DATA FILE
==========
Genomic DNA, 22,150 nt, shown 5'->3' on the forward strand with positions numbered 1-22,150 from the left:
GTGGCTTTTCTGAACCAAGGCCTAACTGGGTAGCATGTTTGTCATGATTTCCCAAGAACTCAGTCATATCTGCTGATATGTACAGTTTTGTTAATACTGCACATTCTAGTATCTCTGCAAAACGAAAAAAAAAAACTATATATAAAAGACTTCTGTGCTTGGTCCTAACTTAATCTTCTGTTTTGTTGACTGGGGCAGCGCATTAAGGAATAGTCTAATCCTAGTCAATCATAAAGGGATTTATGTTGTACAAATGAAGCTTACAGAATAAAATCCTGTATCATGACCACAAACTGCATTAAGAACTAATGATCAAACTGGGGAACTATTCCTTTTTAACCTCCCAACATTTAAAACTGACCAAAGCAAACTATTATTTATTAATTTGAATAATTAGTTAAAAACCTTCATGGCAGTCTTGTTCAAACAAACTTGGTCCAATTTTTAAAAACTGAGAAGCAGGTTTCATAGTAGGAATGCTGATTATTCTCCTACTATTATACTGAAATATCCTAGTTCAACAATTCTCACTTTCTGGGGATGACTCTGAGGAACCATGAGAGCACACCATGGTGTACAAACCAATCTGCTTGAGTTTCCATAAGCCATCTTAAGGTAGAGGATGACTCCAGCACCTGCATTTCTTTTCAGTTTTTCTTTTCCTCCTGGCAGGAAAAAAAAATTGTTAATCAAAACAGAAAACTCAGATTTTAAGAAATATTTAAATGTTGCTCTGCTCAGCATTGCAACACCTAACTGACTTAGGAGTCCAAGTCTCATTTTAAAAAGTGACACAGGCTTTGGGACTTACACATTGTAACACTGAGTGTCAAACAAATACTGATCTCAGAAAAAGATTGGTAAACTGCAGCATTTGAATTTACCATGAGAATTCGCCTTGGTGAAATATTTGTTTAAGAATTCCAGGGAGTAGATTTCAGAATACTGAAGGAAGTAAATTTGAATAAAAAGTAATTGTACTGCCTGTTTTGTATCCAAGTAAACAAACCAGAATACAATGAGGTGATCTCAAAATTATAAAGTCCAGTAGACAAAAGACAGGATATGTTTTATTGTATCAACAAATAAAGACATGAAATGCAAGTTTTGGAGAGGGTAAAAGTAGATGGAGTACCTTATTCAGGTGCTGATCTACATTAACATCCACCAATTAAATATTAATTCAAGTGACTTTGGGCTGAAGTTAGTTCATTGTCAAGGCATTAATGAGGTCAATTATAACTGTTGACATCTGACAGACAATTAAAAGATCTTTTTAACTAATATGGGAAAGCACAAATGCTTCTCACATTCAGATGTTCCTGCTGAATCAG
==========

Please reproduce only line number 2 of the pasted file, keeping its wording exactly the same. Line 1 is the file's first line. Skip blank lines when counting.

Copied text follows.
GTGGCTTTTCTGAACCAAGGCCTAACTGGGTAGCATGTTTGTCATGATTTCCCAAGAACTCAGTCATATCTGCTGATATGTACAGTTTTGTTAATACTGCACATTCTAGTATCTCTGCAAAACGAAAAAAAAAAACTATATATAAAAGACTTCTGTGCTTGGTCCTAACTTAATCTTCTGTTTTGTTGACTGGGGCAGCGCATTAAGGAATAGTCTAATCCTAGTCAATCATAAAGGGATTTATGTTGTACAAATGAAGCTTACAGAATAAAATCCTGTATCATGACCACAAACTGCATTAAGAACTAATGATCAAACTGGGGAACTATTCCTTTTTAACCTCCCAACATTTAAAACTGACCAAAGCAAACTATTATTTATTAATTTGAATAATTAGTTAAAAACCTTCATGGCAGTCTTGTTCAAACAAACTTGGTCCAATTTTTAAAAACTGAGAAGCAGGTTTCATAGTAGGAATGCTGATTATTCTCCTACTATTATACTGAAATATCCTAGTTCAACAATTCTCACTTTCTGGGGATGACTCTGAGGAACCATGAGAGCACACCATGGTGTACAAACCAATCTGCTTGAGTTTCCATAAGCCATCTTAAGGTAGAGGATGACTCCAGCACCTGCATTTCTTTTCAGTTTTTCTTTTCCTCCTGGCAGGAAAAAAAAATTGTTAATCAAAACAGAAAACTCAGATTTTAAGAAATATTTAAATGTTGCTCTGCTCAGCATTGCAACACCTAACTGACTTAGGAGTCCAAGTCTCATTTTAAAAAGTGACACAGGCTTTGGGACTTACACATTGTAACACTGAGTGTCAAACAAATACTGATCTCAGAAAAAGATTGGTAAACTGCAGCATTTGAATTTACCATGAGAATTCGCCTTGGTGAAATATTTGTTTAAGAATTCCAGGGAGTAGATTTCAGAATACTGAAGGAAGTAAATTTGAATAAAAAGTAATTGTACTGCCTGTTTTGTATCCAAGTAAACAAACCAGAATACAATGAGGTGATCTCAAAATTATAAAGTCCAGTAGACAAAAGACAGGATATGTTTTATTGTATCAACAAATAAAGACATGAAATGCAAGTTTTGGAGAGGGTAAAAGTAGATGGAGTACCTTATTCAGGTGCTGATCTACATTAACATCCACCAATTAAATATTAATTCAAGTGACTTTGGGCTGAAGTTAGTTCATTGTCAAGGCATTAATGAGGTCAATTATAACTGTTGACATCTGACAGACAATTAAAAGATCTTTTTAACTAATATGGGAAAGCACAAATGCTTCTCACATTCAGATGTTCCTGCTGAATCAG